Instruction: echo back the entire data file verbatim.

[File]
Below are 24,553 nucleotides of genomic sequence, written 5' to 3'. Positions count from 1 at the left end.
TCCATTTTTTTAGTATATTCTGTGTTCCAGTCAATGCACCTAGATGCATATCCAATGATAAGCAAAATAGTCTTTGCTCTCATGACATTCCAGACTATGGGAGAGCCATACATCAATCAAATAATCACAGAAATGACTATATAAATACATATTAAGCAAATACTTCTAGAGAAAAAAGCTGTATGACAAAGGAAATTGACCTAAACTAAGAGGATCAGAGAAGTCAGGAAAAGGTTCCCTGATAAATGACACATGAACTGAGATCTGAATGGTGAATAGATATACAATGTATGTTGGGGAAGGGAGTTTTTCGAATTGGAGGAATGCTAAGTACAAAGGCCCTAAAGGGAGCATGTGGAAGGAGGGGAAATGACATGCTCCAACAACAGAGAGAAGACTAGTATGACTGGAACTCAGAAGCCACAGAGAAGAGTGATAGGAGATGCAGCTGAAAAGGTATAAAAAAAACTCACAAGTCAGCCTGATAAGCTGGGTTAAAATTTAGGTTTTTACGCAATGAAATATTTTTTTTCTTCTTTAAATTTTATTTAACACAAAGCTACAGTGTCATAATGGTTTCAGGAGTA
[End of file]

Below are 24,553 nucleotides of genomic sequence, written 5' to 3'. Positions count from 1 at the left end.
TCCATTTTTTTAGTATATTCTGTGTTCCAGTCAATGCACCTAGATGCATATCCAATGATAAGCAAAATAGTCTTTGCTCTCATGACATTCCAGACTATGGGAGAGCCATACATCAATCAAATAATCACAGAAATGACTATATAAATACATATTAAGCAAATACTTCTAGAGAAAAAAGCTGTATGACAAAGGAAATTGACCTAAACTAAGAGGATCAGAGAAGTCAGGAAAAGGTTCCCTGATAAATGACACATGAACTGAGATCTGAATGGTGAATAGATATACAATGTATGTTGGGGAAGGGAGTTTTTCGAATTGGAGGAATGCTAAGTACAAAGGCCCTAAAGGGAGCATGTGGAAGGAGGGGAAATGACATGCTCCAACAACAGAGAGAAGACTAGTATGACTGGAACTCAGAAGCCACAGAGAAGAGTGATAGGAGATGCAGCTGAAAAGGTATAAAAAAAACTCACAAGTCAGCCTGATAAGCTGGGTTAAAATTTAGGTTTTTACGCAATGAAATATTTTTTTTCTTCTTTAAATTTTATTTAACACAAAGCTACAGTGTCATAATGGTTTCAGGAGTA